SOUTH ORANGE, NJ – It has been 38 years since Graham Parker and the Rumour recorded their first album, and 32 since they broke up, but in those six years together, the band made quite an impact and left a recorded legacy that stands the test of time, including the “Squeezing Out Sparks” album which is rightly considered a classic. After reuniting last year for their first album together since 1980 (“Three Chords Good”) the band has been touring and made a stop at the South Orange Performing Arts Center (SOPAC) on Saturday night.
While both the band and the sold-out crowd were showing their age, they also showed that they could teach the youngsters a thing or two about how to rock. They opened the show fittingly with “White Honey,” the R&B tinged rocker that had been the first track of their first album. That was followed by two more early favorites, “Fool’s Gold,” and “Howlin’ Wind,” with Parker in fine voice and the band proving they have not lost a step.
Parker told the SOPAC crowd, “New Jersey has always been one of my best markets,” as a solo artist, and he was glad he had the chance to bring The Rumour here as part of the reunion tour.
The three early classics that led off the show were followed by three songs from the new album, which were also featured in the recent Judd Apatow film, “This is 40,” in which the band performed and Parker had a small role playing himself. The new material is a bit mellower than what the band produced back in their “angry young man” days, but the lyrics still have plenty of bite and the music is a great example of rockers aging gracefully.
The set continued with many crowd-pleasing favorites from the band’s catalog. Throughout, the band displayed time and again why they were such a special unit. Guitarists Brinsley Schwarz and Martin Belmont played well off each other trading leads, with Schwarz providing sophisticated fills and fleet fingerwork, while Belmont brought a gruffer, stinging attack to his lines. Drummer Steve Goulding and bassist Andrew Bodnar set up a rock-solid foundation for the group while keyboardist Bob Andrews brought elements of swing, soul and honky-tonk to the mix.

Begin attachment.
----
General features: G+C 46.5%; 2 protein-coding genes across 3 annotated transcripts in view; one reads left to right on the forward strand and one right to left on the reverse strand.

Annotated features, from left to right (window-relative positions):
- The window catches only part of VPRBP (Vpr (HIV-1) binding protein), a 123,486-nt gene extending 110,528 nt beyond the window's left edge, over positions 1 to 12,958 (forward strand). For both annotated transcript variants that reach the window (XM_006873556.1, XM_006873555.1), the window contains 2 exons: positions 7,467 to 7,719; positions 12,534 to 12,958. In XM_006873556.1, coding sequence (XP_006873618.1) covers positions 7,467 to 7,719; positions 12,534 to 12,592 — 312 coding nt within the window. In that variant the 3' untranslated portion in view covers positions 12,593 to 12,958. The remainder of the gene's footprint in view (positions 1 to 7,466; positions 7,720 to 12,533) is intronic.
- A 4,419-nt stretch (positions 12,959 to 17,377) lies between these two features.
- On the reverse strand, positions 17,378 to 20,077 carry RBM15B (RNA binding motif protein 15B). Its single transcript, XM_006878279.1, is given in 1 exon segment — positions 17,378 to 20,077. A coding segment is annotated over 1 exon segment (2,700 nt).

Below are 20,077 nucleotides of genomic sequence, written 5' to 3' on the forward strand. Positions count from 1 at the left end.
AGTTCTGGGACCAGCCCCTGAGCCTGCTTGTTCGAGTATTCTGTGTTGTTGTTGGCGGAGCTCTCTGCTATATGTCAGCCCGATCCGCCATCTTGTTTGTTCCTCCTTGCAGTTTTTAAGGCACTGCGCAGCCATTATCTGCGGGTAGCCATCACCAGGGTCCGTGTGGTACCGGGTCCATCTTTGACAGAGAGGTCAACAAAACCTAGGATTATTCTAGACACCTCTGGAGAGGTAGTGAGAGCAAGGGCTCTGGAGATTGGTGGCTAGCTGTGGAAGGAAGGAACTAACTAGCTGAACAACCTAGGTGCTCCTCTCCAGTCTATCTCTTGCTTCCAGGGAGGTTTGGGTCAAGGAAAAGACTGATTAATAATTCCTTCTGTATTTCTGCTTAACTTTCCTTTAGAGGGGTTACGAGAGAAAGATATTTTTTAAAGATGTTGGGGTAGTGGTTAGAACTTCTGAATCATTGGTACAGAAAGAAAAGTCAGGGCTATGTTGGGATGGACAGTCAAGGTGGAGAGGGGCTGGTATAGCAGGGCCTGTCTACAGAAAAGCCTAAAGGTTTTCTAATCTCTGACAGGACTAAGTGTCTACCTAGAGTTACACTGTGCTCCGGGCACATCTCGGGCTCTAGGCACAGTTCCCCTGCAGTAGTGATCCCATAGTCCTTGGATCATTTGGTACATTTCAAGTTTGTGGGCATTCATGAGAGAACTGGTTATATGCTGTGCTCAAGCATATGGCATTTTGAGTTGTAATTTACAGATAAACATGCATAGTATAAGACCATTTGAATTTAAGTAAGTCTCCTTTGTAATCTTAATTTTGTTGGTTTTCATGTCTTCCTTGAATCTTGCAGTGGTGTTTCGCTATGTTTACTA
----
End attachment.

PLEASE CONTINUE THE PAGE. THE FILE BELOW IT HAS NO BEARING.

It wasn’t until the final three songs of the regular set that the respectfully enthusiastic but reserved crowd really started showing signs of life. An intensely rocking version of “Protection,” was followed by two of the group’s largest commercial successes, “Stupefaction,” and the set-closer “Local Girls,” which finally brought the crowd to its feet.
For encores, the band started with a new track, “Last Bookstore in Town,” and then launched into the stomping reggae of “Don’t Ask Me Questions,” from 1976, which had the crowd dancing and singing along, displaying the energy that was typical of a GP & The Rumour show back in the seventies. After leaving the stage again, the still-shouting crowd insisted on another encore, which brought the band back out one more time for a spirited run-through of “Soul Shoes,” ending the show where it began, with the swinging R&B that may have been the group’s first love.